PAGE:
On April 10, the BC Law Black Alumni Network (BAN) and the Black Law Students Association (BLSA) held their annual Ruth-Arlene Howe Heritage Banquet. As BLSA incoming co-presidents, KP and I addressed the attendees. Our speeches are reproduced below.
Thank you so much for the honor of serving as incoming co-president alongside KP, and our entire BLSA executive team, for this upcoming year. Personally, I am eager and excited to building stronger relationships with every BLSA member and supporter, as I’ve had the unfortunate circumstance of studying fully remotely this past year. But even more so, I look forward to continuing the legacy and momentum of past BLSA leadership.
As cliché as it sounds, it is hard to imagine life beyond or before Covid-19. As the world begins to tip-toe back to normal, many find it hard to imagine what this new “normal” will even look like. Some, myself included, find it difficult to even begin to picture what a post-pandemic world will be, as social distancing and isolation have completely taken over in the past year.
Although the pandemic that has forced us apart from one another in so many ways, in other ways it has brought our community closer than ever before. Take BC Law’s Food Pantry Effort, for example, a working group that has helped organize the donations of hundreds of pounds of food to local organizations.
We spoke with student leader Andrew Fishman about the work of the group and how he hopes to impact the surrounding community.
Tell me a little bit about how this working group got its start.
As elections approach for student organizations, I want to make a pitch to 1Ls who are on the fence about whether they can make a commitment to a student organization on top of the normal commitments of law school.
1Ls, this year has no doubt been challenging and strange. While 2Ls were able to spend half of our first year just popping into events to take food and spend time with friends, 1Ls need to make a much more concerted effort to join Zoom events to network, listen to speakers, or even socialize. That’s taxing. I understand and it makes sense why your affinity for student groups might be less than ours was.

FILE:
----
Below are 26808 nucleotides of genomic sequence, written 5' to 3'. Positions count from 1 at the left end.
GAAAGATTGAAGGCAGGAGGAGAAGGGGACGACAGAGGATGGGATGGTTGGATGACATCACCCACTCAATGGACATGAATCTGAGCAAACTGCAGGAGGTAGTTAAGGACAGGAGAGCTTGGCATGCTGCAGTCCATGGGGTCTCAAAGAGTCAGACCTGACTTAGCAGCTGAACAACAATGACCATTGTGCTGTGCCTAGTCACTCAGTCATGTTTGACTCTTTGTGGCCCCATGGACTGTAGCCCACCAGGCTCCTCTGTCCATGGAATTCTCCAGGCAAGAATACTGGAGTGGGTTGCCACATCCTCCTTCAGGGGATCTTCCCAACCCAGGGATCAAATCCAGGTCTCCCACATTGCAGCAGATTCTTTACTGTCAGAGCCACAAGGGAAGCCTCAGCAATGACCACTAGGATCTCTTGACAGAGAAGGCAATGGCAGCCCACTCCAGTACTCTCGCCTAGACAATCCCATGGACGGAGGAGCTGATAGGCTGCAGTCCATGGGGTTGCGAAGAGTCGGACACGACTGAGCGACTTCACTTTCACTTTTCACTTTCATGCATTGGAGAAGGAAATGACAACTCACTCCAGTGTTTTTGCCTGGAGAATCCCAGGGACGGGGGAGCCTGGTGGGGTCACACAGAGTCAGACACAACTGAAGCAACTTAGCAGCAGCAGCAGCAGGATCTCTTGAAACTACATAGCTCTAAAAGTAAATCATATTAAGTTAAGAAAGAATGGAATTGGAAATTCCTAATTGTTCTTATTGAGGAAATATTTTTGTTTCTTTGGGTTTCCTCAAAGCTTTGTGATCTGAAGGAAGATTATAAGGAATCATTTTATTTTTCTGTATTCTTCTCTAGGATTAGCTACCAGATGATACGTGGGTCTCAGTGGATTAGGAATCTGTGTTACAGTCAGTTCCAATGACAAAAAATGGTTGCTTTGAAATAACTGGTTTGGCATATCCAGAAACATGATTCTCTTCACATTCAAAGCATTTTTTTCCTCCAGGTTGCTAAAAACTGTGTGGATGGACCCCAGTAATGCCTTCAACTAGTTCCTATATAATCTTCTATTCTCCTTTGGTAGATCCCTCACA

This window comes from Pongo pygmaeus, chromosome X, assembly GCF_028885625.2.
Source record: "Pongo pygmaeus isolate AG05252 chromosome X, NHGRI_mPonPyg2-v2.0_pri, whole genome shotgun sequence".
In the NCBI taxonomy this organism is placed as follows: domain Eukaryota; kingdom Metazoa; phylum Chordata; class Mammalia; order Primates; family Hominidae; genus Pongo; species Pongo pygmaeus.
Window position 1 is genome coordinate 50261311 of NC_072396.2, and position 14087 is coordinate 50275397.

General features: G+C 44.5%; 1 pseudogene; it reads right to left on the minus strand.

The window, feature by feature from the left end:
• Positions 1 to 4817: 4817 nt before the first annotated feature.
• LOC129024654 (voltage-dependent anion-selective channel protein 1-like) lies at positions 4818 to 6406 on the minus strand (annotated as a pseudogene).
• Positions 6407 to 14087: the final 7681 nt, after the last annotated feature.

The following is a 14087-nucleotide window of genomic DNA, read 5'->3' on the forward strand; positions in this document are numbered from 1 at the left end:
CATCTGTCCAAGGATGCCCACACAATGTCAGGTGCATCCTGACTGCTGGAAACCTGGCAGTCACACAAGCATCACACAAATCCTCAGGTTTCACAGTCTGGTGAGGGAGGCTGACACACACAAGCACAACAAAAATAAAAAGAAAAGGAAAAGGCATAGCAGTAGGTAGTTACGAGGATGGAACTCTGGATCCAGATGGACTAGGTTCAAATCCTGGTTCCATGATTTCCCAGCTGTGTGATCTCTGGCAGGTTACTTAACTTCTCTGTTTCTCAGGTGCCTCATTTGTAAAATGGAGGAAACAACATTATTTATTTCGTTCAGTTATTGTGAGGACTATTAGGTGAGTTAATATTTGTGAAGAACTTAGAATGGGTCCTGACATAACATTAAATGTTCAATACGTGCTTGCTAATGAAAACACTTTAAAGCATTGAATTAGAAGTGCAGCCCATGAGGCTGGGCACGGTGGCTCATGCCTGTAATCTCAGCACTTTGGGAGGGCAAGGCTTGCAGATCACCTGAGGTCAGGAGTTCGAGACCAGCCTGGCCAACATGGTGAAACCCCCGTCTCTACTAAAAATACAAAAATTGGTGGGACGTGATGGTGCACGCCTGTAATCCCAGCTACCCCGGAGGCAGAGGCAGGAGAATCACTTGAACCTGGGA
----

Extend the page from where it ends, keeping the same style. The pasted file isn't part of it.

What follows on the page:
Lots of discussion lately about rankings. How important are they, really? For better or worse, most students (and alumni, for that matter) pay attention to where their school falls in the US News & World Report annual list.
The latest US News Best Law Schools ranking was released this week, and BC Law moved up two spots to #29, improving its overall score from 63 to 67. Yay! BC also moved up in a few specialty categories: Tax (#14), Clinical Training (#24) and Environmental Law (#24).
There was more controversy than usual this year, with US News initially releasing a new diversity ranking and then recalculating it and then pulling it off their site entirely. Further, they had to recalculate their overall ranking just a day before it was released, removing a metric on librarian’s “ratio of credit hours of instruction.” Apparently there was more than the usual tinkering with the methodology this year, adding some new measurements of average debt, and reworking how library resources are measured.
Maybe it’s just me, but they don’t seem to have hit a home run with all these changes. So does this mark the beginning of the end for US News rankings dominance? Probably not, but stay tuned.
Read more about the ranking in the BC Law Magazine story.
Devon Sanders is a second-year student, and vice president of the Impact blog. Reach her at firstname.lastname@example.org.